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Summary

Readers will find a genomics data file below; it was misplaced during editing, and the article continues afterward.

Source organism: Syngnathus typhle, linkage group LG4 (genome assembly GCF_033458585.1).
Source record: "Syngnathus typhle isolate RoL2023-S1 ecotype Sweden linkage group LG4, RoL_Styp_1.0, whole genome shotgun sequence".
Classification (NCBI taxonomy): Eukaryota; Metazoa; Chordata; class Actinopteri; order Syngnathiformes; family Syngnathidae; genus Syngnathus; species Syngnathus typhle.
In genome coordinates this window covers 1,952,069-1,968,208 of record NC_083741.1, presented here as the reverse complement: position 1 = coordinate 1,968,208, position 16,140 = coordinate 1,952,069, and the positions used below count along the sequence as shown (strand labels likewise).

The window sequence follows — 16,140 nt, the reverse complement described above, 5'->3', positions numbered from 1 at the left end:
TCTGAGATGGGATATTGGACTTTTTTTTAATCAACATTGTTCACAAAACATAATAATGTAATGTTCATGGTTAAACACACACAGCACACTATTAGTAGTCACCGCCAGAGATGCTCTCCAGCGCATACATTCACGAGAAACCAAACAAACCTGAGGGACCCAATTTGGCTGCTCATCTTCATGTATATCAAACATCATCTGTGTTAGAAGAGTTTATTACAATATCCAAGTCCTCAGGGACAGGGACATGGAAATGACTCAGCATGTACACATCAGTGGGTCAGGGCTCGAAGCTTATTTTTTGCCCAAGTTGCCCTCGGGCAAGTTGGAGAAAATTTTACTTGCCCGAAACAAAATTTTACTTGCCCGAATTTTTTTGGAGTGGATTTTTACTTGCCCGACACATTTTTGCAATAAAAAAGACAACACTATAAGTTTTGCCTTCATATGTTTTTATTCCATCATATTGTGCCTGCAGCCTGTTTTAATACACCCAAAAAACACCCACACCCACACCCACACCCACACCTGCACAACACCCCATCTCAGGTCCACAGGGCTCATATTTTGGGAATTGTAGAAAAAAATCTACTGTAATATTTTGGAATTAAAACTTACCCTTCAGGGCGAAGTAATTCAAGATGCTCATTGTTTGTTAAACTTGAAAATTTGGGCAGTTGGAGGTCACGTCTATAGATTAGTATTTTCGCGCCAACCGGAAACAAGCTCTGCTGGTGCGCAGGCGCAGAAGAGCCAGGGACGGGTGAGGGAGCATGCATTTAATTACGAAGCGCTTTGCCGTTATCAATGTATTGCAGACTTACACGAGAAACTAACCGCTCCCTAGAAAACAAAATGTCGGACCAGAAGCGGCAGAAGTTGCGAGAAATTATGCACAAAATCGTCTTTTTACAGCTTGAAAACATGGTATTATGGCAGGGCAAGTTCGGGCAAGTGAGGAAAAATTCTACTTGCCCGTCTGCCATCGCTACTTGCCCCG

Associations among insects and microbes can lead to beneficial or parasitic interactions. Using 454 sequencing of 16S RNA genes, we compared microbiome diversity and abundance among field-collected (F) and laboratory-reared (L) populations of the invasive soybean aphid (Aphis glycines), a pest of soybean. Additionally, we screened A. glycines populations from native (Japan, South Korea and China) and invasive regions (North America) to broadly determine the microbiome diversity. Our results suggested that Arsenophonus (relative abundance of 54.6%), Buchnera (38.7%) and Wolbachia (3.7%) were the major bacteria associated with A. glycines. Arsenophonus was the most abundant in F populations but was significantly reduced in L populations; additional bacteria species also had lower relative abundances in L populations. Native and invasive populations were largely similar in bacteria communities and revealed substantial superinfection of Arsenophonus and Wolbachia. The lone exception was a lack of Arsenophonus in A. glycines from Japan. Divergent selection pressures among natural and laboratory populations were inferred as factors driving the differential bacterial communities observed. Our results will allow for improved comparative aphid-symbiont research and broaden our understanding of the interactions among insects, endosymbionts and their environments.